- Bob Mitchell: Month of February re-visited (2/13/19)
- Bob Mitchell: A one-client professional (2/6/19)
- Bob Mitchell: Looking forward to spring (1/30/19)
- Bob Mitchell: Dirt streets and moonshine (1/23/19)
- Bob Mitchell: The people made it happen (1/16/19)
- Bob Mitchell: 1950s missed opportunity (1/9/19)
- Bob Mitchell: Thoughts for the new year (1/2/19)
Bob Mitchell: Fundraising duties in years past
In days gone by, it was always interesting to see which of the new arrivals in Cassville, especially those in the business community, would be assigned some of the least desirable duties for the Chamber of Commerce. Actually, the chamber wasn’t the only organization guilty of this practice. Others would give the newest one on the block the most chores that older hands had grown tired of performing.
There were a number of activities in town that caused anxiety for those of less secure seniority when the need for collecting money rolled around.
In those days, there was no budget fund available to take care of such things as a fireworks display or Christmas parade awards. The only money available for such promotions, seasonal or otherwise, came from going door-to-door with all of the 160-plus businesses in the town and hitting them up for contributions.
The only sane way to do this soliciting was to walk from business to business in your assigned area, which usually included a specific couple of blocks in town. The only consolation in this civic duty was the knowledge that there were others involved in the same project at that exact time, so it wasn’t impossible for some of the businesses or professional people to be aware that you were on the way to their location to hit them up for a contribution.
There were times when the projects might run pretty close together. It wasn’t unusual to be greeted at the door with, “What do you want this time?” Most usually, just mentioning the project had the target reaching in their pocket, cash drawer or pulling a checkbook out of their desk. Then there were those who were usually noticed as the first to arrive at an event, who would send you packing with a zero marked by their name. In other words, they enjoyed the entertainment, but wanted nothing to do with putting a couple of dollars in the pot to fund the activity.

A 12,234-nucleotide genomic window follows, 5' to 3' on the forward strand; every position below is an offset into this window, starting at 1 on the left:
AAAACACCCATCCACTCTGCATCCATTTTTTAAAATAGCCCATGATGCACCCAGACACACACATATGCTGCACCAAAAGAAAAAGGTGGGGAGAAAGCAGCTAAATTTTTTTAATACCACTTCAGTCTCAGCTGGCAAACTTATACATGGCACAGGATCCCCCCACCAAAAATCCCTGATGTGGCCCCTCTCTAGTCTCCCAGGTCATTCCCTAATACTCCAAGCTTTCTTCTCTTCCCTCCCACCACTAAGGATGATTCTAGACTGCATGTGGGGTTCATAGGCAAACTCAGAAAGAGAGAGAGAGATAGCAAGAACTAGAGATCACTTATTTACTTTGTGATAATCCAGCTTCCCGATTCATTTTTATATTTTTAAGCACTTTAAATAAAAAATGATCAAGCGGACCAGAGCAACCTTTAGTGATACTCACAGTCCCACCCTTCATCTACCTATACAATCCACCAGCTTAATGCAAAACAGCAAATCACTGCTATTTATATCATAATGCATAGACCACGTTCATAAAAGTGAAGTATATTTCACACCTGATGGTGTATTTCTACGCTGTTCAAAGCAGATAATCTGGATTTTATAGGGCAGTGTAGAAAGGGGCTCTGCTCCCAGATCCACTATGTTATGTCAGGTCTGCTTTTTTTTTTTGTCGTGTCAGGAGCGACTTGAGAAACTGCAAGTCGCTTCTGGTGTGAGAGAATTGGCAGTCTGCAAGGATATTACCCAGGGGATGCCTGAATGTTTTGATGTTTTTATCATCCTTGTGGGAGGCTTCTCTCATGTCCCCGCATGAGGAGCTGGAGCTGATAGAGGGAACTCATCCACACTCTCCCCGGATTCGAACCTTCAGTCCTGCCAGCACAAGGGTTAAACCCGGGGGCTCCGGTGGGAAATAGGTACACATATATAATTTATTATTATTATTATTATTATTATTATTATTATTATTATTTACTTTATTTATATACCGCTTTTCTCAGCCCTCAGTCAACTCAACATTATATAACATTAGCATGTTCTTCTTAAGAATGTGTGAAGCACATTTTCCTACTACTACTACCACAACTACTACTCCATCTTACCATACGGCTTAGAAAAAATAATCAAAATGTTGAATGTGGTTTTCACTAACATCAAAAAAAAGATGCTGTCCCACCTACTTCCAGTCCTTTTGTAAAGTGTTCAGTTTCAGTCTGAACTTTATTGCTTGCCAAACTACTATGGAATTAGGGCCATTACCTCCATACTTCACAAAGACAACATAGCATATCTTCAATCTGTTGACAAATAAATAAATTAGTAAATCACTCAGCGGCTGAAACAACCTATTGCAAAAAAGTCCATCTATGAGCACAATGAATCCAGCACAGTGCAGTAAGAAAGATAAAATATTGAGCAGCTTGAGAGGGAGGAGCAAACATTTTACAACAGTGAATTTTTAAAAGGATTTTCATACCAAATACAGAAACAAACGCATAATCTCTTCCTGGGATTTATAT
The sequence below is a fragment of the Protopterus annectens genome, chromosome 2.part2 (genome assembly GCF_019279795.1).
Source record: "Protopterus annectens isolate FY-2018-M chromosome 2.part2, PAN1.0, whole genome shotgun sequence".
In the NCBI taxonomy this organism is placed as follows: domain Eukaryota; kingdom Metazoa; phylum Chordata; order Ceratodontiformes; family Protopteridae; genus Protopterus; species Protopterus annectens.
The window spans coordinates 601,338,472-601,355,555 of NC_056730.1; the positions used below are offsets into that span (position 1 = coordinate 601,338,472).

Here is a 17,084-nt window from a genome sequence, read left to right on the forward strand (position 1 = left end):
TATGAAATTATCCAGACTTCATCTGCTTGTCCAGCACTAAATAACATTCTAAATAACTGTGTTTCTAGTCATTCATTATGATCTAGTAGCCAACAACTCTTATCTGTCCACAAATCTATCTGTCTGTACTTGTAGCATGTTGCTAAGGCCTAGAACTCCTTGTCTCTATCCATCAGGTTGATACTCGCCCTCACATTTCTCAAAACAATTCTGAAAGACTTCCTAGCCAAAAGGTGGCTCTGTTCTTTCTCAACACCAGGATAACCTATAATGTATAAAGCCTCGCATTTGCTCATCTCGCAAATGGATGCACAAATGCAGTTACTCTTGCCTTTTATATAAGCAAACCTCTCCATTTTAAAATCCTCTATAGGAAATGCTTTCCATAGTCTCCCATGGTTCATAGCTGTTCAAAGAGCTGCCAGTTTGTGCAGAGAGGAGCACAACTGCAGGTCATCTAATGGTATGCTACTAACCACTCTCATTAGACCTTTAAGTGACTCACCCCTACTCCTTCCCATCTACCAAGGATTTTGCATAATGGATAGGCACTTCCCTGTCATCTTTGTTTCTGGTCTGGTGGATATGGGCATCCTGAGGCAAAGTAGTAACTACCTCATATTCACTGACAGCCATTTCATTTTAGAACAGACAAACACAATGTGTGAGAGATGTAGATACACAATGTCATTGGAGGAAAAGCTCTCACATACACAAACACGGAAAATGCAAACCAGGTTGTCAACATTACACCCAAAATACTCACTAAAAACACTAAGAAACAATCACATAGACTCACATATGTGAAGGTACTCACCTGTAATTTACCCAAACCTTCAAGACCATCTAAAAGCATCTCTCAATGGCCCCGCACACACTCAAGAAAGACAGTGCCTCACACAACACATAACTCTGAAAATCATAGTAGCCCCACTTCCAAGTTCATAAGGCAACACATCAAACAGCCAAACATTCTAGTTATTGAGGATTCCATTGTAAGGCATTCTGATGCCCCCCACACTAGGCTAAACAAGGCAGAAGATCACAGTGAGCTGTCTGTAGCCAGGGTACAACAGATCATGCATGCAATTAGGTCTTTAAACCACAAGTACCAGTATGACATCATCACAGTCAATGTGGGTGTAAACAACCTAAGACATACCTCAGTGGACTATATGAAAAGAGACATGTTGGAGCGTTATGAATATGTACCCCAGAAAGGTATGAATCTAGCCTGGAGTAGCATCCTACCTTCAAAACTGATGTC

Paramount of the projects were the Fourth of July fireworks and the annual Christmas parade, which were complete volunteer events.
Fireworks, as has been mentioned previously, were provided by the funds raised and handled by volunteers. For the Christmas parade, it used to be a general rule that if Cassville music groups attended parades in other communities, they would acknowledge this favor to them by coming here to take part in the line of march in the pre-Christmas event.
In those days, parades were generally in the daytime when businesses were open and ready to do business. Even in the days when nighttime parades were instituted, longer business hours were observed to accommodate the people who would be here for the parade and hopefully buy a few items.
I will always remember an official with Jumping-Jacks Shoes of Monett, the late Joseph McCaffery, who would always make a trip to Cassville for the parade and actually did most of his family’s shopping for the Christmas season in our town. He was a believer in this town, always holding an interest here even after the company closed its operation on West 11th Street.
In later years, the chamber found courage enough to increase membership in the organization with the promise there would be no further special fundraisers, instead the programs would included in a budget each year. Naturally, it was impossible to include every penny of expenditures that might come along and some fundraising did come around in years that followed.
Of special concern in gathering money was during industrial development projects for purchase of land or contributing to incentives on buildings for some of our manufacturing neighbors.
There were times in Cassville’s putting a pair of baseball teams on the field that their special needs had to be met with special “hat passing” among the spectators. If that didn’t provide sufficient funds, the hats might find their way around the square. It was those businesses, located basically on the square, that would be targeted first in most fundraising.
Baseball bats, which seemed to break as frequently in those days as they do now, constantly needed replacing. Even in those days, these were expensive items — often only available when a peddler would arrive at the field, pour out a couple of “gunny sacks” of wood, and permit each player to accept the timber that was best suited for him. If he wanted two, he paid for the second one himself.
One of the most thorough of money projects in Cassville was the Mother’s March on Polio, usually in January. A group of women, mostly mothers assisted by young people, would canvas areas of town, raising funds for that campaign.
And cover the town they did, successfully putting our town over the top year after year.